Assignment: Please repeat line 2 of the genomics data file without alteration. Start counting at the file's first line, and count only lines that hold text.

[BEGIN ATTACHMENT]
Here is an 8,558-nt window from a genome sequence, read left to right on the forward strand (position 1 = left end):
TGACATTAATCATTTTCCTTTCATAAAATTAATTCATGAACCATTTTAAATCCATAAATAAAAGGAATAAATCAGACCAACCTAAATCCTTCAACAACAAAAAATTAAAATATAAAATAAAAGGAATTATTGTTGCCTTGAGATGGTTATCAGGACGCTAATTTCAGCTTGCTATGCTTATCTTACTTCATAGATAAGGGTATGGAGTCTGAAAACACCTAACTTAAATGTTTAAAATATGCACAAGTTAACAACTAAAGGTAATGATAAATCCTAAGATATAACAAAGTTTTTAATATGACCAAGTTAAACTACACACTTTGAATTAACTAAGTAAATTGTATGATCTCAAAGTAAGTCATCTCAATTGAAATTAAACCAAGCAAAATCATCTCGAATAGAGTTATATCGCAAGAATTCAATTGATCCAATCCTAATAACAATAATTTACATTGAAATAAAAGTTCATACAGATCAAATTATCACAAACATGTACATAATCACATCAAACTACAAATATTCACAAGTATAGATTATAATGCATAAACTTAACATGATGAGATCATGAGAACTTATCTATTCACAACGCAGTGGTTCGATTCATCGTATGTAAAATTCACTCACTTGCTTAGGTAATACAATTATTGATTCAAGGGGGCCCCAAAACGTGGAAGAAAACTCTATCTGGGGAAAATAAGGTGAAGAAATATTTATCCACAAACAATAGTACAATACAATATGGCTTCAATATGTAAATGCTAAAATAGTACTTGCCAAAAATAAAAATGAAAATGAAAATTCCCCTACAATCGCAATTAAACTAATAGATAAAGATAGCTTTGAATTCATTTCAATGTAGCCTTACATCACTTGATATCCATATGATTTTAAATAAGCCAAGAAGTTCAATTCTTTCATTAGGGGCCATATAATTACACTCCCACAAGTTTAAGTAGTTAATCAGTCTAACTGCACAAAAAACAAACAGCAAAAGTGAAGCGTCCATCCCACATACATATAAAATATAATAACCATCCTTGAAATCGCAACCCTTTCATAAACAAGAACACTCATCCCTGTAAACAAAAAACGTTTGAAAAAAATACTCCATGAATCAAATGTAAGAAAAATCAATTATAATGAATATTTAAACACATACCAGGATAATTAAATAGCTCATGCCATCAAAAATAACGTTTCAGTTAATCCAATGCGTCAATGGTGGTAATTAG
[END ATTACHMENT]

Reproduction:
TGACATTAATCATTTTCCTTTCATAAAATTAATTCATGAACCATTTTAAATCCATAAATAAAAGGAATAAATCAGACCAACCTAAATCCTTCAACAACAAAAAATTAAAATATAAAATAAAAGGAATTATTGTTGCCTTGAGATGGTTATCAGGACGCTAATTTCAGCTTGCTATGCTTATCTTACTTCATAGATAAGGGTATGGAGTCTGAAAACACCTAACTTAAATGTTTAAAATATGCACAAGTTAACAACTAAAGGTAATGATAAATCCTAAGATATAACAAAGTTTTTAATATGACCAAGTTAAACTACACACTTTGAATTAACTAAGTAAATTGTATGATCTCAAAGTAAGTCATCTCAATTGAAATTAAACCAAGCAAAATCATCTCGAATAGAGTTATATCGCAAGAATTCAATTGATCCAATCCTAATAACAATAATTTACATTGAAATAAAAGTTCATACAGATCAAATTATCACAAACATGTACATAATCACATCAAACTACAAATATTCACAAGTATAGATTATAATGCATAAACTTAACATGATGAGATCATGAGAACTTATCTATTCACAACGCAGTGGTTCGATTCATCGTATGTAAAATTCACTCACTTGCTTAGGTAATACAATTATTGATTCAAGGGGGCCCCAAAACGTGGAAGAAAACTCTATCTGGGGAAAATAAGGTGAAGAAATATTTATCCACAAACAATAGTACAATACAATATGGCTTCAATATGTAAATGCTAAAATAGTACTTGCCAAAAATAAAAATGAAAATGAAAATTCCCCTACAATCGCAATTAAACTAATAGATAAAGATAGCTTTGAATTCATTTCAATGTAGCCTTACATCACTTGATATCCATATGATTTTAAATAAGCCAAGAAGTTCAATTCTTTCATTAGGGGCCATATAATTACACTCCCACAAGTTTAAGTAGTTAATCAGTCTAACTGCACAAAAAACAAACAGCAAAAGTGAAGCGTCCATCCCACATACATATAAAATATAATAACCATCCTTGAAATCGCAACCCTTTCATAAACAAGAACACTCATCCCTGTAAACAAAAAACGTTTGAAAAAAATACTCCATGAATCAAATGTAAGAAAAATCAATTATAATGAATATTTAAACACATACCAGGATAATTAAATAGCTCATGCCATCAAAAATAACGTTTCAGTTAATCCAATGCGTCAATGGTGGTAATTAG